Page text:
The De Appleby arms were recorded on Segar’s Roll, a record of arms dating from c.1282 which was copied in the seventeenth century and would certainly have been known by Nicholas Charles but the De Appleby family was based in Leicestershire and appears to have had no link with Sussex. Markedly however, Bolebrook Manor in the adjacent parish of Hartfield, as seen on the map at left below, was owned by the de Radynden family and it does seem more likely that the device illustrated in the church was the arms of a locally important family, rather than a distant set of people with no obvious link to the county. The map at right indicates the proximity of De Radynden’s Bolebrook Manor to Withyham Church, where Nicholas Charles found the martlets device. If these arms were, in fact, de Radynden’s this would indicate that the martlets had become yellow or gold by the early 1600’s, in fact, shortly before Speed depicted them in this colour.
Finally, one heraldic roll dating from the reign of Henry III (1216-1272), as appears in Joseph Foster’s 1902 work “The Dictionary of Heraldry”, page 145, records the arms of a John Le Moines
which are also emblazoned as “Azure, six martlets, 3,2,1 or” that is, blue with six gold martlets. No further information regarding these arms, their owner or any specific connection with Sussex is evident.
Although appearing in the seventeenth century, as seen from the several examples depicted above, the martlets of Sussex seem to have faded for a while from public awareness, there being no instances of their use between the seventeenth and nineteenth centuries. In his 1845 publication on heraldry
, Mark Antony Lower wrote “ In general the arms assigned to a county are those of one of its chief or most ancient boroughs…” and asserted that the arms of East Grinstead were used to represent Sussex. East Grinstead has never actually been considered the county town of Sussex but it was the location of court sessions, the “Lent Assizes”, seemingly because of its proximity to London and the parlous states of the county’s roads at the time and may have acquired some distinction accordingly. Although no civic arms were formally awarded to the town until 1955, arms of a kind do appear on this 1815 bank note issued in the town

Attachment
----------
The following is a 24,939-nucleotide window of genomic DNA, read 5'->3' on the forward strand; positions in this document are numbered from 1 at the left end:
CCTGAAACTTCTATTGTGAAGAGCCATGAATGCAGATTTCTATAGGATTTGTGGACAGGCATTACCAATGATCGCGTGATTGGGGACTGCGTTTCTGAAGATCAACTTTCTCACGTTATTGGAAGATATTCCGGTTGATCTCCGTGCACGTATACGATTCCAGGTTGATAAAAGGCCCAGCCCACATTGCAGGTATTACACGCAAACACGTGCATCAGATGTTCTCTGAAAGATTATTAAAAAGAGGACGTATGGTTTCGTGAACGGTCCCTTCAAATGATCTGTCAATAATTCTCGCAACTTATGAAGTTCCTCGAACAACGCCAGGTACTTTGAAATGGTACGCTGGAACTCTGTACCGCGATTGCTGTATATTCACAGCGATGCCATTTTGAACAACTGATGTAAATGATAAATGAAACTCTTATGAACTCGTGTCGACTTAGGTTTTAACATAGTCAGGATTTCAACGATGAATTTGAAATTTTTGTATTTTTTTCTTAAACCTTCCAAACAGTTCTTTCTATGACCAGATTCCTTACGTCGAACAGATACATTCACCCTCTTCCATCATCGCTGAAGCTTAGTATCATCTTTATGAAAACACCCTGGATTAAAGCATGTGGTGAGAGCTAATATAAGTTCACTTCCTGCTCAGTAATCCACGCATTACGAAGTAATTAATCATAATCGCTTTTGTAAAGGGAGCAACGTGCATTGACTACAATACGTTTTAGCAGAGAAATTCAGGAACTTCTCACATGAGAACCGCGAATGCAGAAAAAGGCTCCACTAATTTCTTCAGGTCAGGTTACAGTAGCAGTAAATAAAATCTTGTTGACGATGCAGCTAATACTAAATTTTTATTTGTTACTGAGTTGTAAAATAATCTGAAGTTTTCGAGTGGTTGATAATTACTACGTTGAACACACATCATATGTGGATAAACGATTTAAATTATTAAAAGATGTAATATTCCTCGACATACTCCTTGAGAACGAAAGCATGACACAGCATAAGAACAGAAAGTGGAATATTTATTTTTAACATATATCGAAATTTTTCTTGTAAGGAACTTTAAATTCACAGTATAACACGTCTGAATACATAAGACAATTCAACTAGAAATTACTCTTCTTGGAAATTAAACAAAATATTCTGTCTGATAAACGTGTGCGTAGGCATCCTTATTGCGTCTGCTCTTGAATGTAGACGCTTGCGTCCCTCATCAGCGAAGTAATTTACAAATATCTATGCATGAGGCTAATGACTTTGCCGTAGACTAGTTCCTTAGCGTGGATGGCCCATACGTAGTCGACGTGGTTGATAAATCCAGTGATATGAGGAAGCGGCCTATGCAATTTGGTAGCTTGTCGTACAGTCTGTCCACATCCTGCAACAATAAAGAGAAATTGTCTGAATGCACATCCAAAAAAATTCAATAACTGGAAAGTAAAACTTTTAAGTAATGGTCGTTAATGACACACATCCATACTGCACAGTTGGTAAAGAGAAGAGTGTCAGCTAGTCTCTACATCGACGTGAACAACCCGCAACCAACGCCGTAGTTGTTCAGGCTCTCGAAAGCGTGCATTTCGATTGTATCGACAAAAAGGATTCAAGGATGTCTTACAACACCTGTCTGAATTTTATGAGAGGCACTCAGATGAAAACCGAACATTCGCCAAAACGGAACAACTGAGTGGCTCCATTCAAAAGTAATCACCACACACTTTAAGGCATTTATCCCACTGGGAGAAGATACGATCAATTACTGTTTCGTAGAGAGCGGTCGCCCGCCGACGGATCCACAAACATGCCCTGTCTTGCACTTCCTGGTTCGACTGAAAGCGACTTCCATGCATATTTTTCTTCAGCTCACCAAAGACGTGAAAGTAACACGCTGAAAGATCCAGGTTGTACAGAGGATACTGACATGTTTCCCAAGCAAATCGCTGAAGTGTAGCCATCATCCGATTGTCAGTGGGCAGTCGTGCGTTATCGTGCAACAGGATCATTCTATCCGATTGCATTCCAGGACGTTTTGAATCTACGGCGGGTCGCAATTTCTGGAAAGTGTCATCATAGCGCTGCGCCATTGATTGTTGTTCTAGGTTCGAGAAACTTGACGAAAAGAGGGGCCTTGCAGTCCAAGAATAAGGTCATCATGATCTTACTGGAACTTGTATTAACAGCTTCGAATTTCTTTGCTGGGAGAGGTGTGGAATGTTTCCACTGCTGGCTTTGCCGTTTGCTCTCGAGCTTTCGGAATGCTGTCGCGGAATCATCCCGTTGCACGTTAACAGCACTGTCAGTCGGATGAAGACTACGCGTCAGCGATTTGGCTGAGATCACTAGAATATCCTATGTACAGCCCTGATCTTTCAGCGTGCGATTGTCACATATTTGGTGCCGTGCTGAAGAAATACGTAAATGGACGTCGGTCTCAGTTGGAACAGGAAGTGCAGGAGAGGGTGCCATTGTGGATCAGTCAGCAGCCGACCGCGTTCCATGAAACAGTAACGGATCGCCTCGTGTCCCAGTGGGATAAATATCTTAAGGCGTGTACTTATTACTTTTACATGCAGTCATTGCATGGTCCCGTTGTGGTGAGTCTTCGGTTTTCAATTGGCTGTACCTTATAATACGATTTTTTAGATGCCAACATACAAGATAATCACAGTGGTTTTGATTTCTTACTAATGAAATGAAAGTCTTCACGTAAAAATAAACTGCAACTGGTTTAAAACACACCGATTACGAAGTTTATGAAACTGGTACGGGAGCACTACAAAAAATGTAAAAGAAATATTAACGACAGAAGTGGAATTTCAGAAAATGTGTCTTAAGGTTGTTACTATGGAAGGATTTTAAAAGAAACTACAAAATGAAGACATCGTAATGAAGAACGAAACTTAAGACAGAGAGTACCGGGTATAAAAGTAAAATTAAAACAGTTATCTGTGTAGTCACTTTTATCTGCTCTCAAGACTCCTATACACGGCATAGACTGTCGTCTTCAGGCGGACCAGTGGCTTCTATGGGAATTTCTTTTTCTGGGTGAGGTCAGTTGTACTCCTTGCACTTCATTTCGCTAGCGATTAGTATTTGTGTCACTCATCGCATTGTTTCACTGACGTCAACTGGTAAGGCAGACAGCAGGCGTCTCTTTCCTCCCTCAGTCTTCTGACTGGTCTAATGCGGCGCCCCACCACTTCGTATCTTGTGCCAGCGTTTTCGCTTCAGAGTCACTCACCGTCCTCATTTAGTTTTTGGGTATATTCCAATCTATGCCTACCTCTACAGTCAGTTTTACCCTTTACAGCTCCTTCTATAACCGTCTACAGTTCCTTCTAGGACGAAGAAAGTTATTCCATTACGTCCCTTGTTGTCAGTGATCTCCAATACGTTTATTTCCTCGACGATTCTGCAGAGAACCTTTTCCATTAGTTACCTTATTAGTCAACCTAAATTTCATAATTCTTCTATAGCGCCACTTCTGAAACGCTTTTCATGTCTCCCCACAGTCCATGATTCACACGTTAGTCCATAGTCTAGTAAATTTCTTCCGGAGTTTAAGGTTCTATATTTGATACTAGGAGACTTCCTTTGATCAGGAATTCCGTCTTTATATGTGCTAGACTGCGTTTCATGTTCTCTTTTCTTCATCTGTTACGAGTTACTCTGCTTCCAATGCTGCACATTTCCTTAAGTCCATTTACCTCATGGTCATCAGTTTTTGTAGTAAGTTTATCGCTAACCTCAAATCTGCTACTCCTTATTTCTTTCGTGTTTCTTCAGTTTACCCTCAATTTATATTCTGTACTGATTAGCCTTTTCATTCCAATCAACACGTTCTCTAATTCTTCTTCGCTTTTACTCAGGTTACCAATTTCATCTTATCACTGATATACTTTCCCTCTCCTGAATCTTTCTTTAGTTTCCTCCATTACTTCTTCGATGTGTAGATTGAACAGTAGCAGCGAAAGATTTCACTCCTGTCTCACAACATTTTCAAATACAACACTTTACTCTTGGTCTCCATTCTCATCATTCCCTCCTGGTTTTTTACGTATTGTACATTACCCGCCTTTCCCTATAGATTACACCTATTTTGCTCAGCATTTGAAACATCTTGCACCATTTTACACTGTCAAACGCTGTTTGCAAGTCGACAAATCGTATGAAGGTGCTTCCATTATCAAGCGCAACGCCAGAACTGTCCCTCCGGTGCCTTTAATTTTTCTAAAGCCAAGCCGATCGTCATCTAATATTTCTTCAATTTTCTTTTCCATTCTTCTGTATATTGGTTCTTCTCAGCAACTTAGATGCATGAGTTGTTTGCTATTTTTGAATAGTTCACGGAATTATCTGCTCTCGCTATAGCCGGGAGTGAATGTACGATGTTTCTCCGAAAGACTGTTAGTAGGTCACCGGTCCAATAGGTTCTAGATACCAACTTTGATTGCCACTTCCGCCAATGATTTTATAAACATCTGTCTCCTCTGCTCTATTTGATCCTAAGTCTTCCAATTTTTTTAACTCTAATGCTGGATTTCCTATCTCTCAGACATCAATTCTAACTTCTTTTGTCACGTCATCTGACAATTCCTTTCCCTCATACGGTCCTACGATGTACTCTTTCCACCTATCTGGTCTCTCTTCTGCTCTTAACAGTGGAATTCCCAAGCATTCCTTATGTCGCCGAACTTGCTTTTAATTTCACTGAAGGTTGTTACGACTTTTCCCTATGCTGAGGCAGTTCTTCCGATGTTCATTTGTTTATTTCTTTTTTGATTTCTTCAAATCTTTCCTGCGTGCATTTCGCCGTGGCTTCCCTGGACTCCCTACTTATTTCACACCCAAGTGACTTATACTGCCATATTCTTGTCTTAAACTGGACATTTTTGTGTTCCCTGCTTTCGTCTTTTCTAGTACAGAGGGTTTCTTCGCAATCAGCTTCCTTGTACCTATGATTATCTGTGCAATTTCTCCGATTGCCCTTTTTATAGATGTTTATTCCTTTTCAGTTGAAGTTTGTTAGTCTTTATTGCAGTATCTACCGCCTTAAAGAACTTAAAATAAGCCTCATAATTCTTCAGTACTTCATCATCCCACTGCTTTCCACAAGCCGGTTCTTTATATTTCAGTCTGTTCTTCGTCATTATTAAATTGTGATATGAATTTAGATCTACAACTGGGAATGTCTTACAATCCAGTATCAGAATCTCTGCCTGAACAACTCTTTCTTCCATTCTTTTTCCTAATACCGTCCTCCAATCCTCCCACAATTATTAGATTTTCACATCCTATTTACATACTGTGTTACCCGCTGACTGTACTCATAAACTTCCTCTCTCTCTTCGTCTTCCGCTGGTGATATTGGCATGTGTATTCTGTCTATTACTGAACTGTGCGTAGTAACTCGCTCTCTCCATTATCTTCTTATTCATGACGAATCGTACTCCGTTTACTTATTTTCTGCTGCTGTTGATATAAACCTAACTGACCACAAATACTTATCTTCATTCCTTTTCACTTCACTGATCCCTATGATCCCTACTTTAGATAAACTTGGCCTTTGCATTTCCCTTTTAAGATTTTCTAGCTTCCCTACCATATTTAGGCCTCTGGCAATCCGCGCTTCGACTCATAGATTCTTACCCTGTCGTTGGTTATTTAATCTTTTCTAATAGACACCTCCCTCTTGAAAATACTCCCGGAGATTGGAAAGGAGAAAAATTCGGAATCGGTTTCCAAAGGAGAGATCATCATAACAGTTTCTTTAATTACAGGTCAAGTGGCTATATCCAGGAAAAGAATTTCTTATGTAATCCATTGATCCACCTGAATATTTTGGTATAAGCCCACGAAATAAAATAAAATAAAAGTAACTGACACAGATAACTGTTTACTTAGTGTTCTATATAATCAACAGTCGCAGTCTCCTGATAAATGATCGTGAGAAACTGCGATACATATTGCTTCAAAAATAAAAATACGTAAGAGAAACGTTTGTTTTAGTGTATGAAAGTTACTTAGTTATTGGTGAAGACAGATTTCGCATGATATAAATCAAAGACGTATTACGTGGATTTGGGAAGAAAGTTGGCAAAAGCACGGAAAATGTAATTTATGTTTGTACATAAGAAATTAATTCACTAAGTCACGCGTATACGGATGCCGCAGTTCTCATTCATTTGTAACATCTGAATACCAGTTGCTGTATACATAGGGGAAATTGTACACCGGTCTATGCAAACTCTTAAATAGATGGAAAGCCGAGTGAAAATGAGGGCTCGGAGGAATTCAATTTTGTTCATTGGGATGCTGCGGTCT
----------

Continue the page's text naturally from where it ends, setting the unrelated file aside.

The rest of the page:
an elaborate, heightened crown, over a rose with the legend “SUS-SEX” inscribed on either side of the device. And as asserted by Lower, this emblem was indeed used to represent the county, appearing on William Berry’s 1830 tome on Sussex genealogies
It is also pointedly found on the masthead of the county newspaper, “The Sussex Advertiser”
In his 1959 work “The Arms Of The County Councils Of East And West Sussex And The Diocese Of Chichester”, Francis W. Steer refers to Berry’s use of this device
as does Arthur C. Fox-Davies, in his 1894 “Book Of Public Arms”
East Grinsted was part of the “estate” of the Duchy of Lancaster and as detailed on the Hampshire Page Henry IV had converted the Duchy of Lancaster into an appendage of the Crown, as the personal fief of the reigning monarch, in 1399. The theory being that this act was symbolised by combining a royal crown with the rose emblem used in the duchy. The combination subsequently became strongly associated with Hampshire but also seems to have leaked across the county boundary to represent that other ducal possession, East Grinstead and by extension, for a time at least, Sussex as a whole!
Lower, referring to the martlets, writes of “fictitious bearings ascribed to the South-Saxon kings” being employed as the official arms of the county, apparently forgetting that the martlets had been used to represent the county at least two centuries previously and only a year later, he established the Sussex Archaeological Society, which proudly incorporated them in its very own emblem!
Also worth noting is that Lower refers to “…official arms of the county” when of course counties, per se, have never borne arms, only the various administrations which have organised and run them have received such devices. His description however, tends to suggest that during this era there was a gradual affirmation of county identities and a natural inclination to see them represented emblematically or heraldically. It is pure speculation but this was the time when a number of county cricket clubs began to be established, Sussex’s own in 1839 and this may have encouraged the practice of adopting or assigning specific arms or at least heraldic type symbols, to counties. Lower suggests that the martlets had come into use “within the last ten years” i.e. 1835-1845, suggesting that someone had realised that it was preferable to secure a distinct county emblem, than to use one, all but identical to that used in the neighbouring county, somewhat limply distinguished by an encompassing “SUS-SEX” name. Rather validating this theory is the revised masthead evident on the same county newspaper , “The Sussex Advertiser”
which by 1852, had also adopted the Sussex martlets
as the unequivocal county emblem.
Hampshire itself, in 1842, featured its own rose and crown device